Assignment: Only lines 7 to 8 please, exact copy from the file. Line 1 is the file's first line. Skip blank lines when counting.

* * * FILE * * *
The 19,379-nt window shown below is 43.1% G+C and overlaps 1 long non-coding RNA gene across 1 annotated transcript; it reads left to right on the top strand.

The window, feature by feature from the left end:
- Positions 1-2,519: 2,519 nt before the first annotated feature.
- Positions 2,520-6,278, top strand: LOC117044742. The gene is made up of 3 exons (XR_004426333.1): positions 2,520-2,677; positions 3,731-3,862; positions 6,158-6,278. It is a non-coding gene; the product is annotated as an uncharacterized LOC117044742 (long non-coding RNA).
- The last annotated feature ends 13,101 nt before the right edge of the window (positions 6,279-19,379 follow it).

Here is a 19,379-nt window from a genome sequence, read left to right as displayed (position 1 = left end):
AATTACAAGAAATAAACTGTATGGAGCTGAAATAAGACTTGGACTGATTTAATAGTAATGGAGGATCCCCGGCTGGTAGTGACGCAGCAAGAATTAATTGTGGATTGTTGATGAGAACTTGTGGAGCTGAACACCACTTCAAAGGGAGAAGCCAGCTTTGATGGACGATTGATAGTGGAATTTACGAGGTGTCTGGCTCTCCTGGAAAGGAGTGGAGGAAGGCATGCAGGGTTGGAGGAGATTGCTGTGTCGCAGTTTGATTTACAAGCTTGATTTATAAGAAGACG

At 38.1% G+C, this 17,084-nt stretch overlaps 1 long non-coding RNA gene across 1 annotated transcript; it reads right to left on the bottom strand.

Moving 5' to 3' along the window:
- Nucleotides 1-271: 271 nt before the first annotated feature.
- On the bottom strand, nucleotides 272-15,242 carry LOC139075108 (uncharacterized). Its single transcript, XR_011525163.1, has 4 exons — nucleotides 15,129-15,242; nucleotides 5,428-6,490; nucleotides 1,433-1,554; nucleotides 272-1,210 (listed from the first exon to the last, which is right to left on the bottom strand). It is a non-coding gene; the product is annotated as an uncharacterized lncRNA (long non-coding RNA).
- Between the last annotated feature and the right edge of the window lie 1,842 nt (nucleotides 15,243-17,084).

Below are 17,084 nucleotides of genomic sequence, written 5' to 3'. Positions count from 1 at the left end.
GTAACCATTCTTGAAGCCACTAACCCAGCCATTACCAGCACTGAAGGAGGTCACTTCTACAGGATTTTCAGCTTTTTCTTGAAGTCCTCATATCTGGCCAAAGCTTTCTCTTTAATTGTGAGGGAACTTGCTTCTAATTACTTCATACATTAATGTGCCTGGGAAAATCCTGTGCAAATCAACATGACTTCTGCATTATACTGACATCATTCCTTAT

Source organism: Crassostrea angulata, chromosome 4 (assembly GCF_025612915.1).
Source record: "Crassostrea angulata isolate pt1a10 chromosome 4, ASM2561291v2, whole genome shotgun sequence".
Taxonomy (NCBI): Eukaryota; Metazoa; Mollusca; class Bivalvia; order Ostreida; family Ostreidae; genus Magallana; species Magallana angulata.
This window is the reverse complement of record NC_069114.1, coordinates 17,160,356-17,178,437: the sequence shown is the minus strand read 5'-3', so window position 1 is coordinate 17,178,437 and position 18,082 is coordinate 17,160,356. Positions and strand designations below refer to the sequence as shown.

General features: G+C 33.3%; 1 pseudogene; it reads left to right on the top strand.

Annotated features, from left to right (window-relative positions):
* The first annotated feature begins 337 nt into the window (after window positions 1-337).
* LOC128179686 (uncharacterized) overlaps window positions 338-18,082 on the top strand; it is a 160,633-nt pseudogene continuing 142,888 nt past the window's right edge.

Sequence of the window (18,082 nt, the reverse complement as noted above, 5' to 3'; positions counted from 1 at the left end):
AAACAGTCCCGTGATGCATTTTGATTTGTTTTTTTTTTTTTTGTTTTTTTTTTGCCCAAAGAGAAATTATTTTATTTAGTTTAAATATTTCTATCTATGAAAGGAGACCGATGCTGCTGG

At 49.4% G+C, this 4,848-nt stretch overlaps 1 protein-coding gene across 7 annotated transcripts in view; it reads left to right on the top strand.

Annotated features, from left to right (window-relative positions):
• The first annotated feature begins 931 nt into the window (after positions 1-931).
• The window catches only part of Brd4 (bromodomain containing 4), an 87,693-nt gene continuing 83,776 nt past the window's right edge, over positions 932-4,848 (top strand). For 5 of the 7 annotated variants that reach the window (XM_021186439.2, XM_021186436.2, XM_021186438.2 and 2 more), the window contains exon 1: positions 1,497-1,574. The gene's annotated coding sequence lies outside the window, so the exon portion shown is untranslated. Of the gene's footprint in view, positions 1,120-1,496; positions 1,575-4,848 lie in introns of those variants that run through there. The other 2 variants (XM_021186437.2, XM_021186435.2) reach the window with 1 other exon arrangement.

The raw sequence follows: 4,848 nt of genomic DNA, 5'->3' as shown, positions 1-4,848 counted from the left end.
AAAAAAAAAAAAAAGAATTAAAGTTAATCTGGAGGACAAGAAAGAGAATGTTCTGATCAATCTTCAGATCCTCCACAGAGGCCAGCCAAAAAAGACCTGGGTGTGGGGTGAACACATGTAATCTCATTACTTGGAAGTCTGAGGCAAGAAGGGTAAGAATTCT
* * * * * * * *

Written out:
AATTACAAGAAATAAACTGTATGGAGCTGAAATAAGACTTGGACTGATTTAATAGTAATGGAGGATCCCCGGCTGGTAGTGACGCAGCAAGAATTAATTGTGGATTGTTGATGAGAACTTGTGGAGCTGAACACCACTTCAAAGGGAGAAGCCAGCTTTGATGGACGATTGATAGTGGAATTTACGAGGTGTCTGGCTCTCCTGGAAAGGAGTGGAGGAAGGCATGCAGGGTTGGAGGAGATTGCTGTGTCGCAGTTTGATTTACAAGCTTGATTTATAAGAAGACG

At 38.1% G+C, this 17,084-nt stretch overlaps 1 long non-coding RNA gene across 1 annotated transcript; it reads right to left on the bottom strand.